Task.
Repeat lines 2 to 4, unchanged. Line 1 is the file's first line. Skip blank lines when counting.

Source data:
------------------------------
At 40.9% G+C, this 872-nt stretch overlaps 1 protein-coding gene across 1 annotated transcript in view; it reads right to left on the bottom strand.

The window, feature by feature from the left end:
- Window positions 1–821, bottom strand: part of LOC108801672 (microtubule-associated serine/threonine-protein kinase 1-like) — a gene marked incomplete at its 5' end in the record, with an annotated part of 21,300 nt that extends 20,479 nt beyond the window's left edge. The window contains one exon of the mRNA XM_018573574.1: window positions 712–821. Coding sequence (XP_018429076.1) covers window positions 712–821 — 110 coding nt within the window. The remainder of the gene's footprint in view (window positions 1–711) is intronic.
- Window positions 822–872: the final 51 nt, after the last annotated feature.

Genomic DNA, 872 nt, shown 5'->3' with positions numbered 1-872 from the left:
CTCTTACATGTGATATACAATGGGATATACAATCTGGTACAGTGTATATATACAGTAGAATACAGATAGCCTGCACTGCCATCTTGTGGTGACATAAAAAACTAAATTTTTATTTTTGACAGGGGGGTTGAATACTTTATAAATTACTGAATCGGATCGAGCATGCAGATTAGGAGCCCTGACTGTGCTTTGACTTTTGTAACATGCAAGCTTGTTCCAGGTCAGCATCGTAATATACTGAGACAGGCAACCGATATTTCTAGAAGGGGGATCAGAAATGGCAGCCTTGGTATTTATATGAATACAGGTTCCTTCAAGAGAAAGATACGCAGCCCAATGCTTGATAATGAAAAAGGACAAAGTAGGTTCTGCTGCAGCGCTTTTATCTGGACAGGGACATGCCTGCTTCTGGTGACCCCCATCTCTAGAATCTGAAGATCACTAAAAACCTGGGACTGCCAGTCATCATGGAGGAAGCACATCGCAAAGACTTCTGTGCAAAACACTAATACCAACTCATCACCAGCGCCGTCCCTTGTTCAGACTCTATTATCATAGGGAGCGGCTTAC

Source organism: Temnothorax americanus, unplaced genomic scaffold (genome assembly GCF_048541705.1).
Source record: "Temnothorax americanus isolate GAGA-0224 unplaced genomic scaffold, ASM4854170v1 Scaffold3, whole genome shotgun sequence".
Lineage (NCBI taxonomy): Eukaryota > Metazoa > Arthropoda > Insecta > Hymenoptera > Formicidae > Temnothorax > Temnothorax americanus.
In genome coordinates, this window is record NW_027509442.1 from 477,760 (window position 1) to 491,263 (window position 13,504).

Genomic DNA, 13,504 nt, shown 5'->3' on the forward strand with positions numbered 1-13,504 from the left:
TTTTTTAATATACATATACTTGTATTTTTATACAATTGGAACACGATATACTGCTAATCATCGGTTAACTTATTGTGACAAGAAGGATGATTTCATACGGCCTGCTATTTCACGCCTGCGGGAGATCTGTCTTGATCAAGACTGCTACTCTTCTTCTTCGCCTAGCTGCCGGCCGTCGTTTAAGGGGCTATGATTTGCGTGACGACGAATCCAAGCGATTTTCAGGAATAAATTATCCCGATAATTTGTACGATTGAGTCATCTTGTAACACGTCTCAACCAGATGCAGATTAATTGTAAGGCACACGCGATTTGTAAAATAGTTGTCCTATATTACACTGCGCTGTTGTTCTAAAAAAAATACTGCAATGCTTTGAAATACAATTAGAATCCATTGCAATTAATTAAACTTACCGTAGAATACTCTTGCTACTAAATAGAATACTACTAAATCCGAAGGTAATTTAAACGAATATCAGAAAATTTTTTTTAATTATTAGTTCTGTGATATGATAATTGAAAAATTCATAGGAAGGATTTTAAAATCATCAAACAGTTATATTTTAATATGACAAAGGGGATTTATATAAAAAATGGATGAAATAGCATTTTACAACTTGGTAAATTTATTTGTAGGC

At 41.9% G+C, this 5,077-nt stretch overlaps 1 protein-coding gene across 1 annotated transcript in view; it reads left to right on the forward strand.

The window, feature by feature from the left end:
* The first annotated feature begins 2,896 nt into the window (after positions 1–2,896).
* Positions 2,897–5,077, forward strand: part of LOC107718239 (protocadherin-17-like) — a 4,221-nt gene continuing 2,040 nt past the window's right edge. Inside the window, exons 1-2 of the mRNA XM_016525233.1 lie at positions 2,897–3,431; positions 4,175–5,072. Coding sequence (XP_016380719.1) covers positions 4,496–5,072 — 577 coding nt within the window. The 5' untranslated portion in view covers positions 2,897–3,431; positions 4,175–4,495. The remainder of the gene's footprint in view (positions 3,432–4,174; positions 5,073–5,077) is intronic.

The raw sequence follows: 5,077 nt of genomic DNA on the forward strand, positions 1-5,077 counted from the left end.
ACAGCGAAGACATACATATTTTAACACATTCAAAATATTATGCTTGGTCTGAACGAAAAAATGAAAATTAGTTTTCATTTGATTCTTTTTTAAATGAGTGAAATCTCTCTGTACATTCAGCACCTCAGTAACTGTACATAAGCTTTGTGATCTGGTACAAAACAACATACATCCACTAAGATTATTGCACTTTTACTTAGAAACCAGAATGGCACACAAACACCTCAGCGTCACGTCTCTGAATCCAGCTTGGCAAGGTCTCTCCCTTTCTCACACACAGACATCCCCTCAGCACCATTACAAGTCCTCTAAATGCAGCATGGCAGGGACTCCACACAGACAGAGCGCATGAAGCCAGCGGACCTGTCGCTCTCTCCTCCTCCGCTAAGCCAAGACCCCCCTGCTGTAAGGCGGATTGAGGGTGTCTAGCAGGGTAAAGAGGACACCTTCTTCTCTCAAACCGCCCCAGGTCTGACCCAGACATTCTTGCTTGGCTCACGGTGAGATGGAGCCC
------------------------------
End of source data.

The window, feature by feature from the left end:
- Window positions 1–821, bottom strand: part of LOC108801672 (microtubule-associated serine/threonine-protein kinase 1-like) — a gene marked incomplete at its 5' end in the record, with an annotated part of 21,300 nt that extends 20,479 nt beyond the window's left edge. The window contains one exon of the mRNA XM_018573574.1: window positions 712–821. Coding sequence (XP_018429076.1) covers window positions 712–821 — 110 coding nt within the window. The remainder of the gene's footprint in view (window positions 1–711) is intronic.
- Window positions 822–872: the final 51 nt, after the last annotated feature.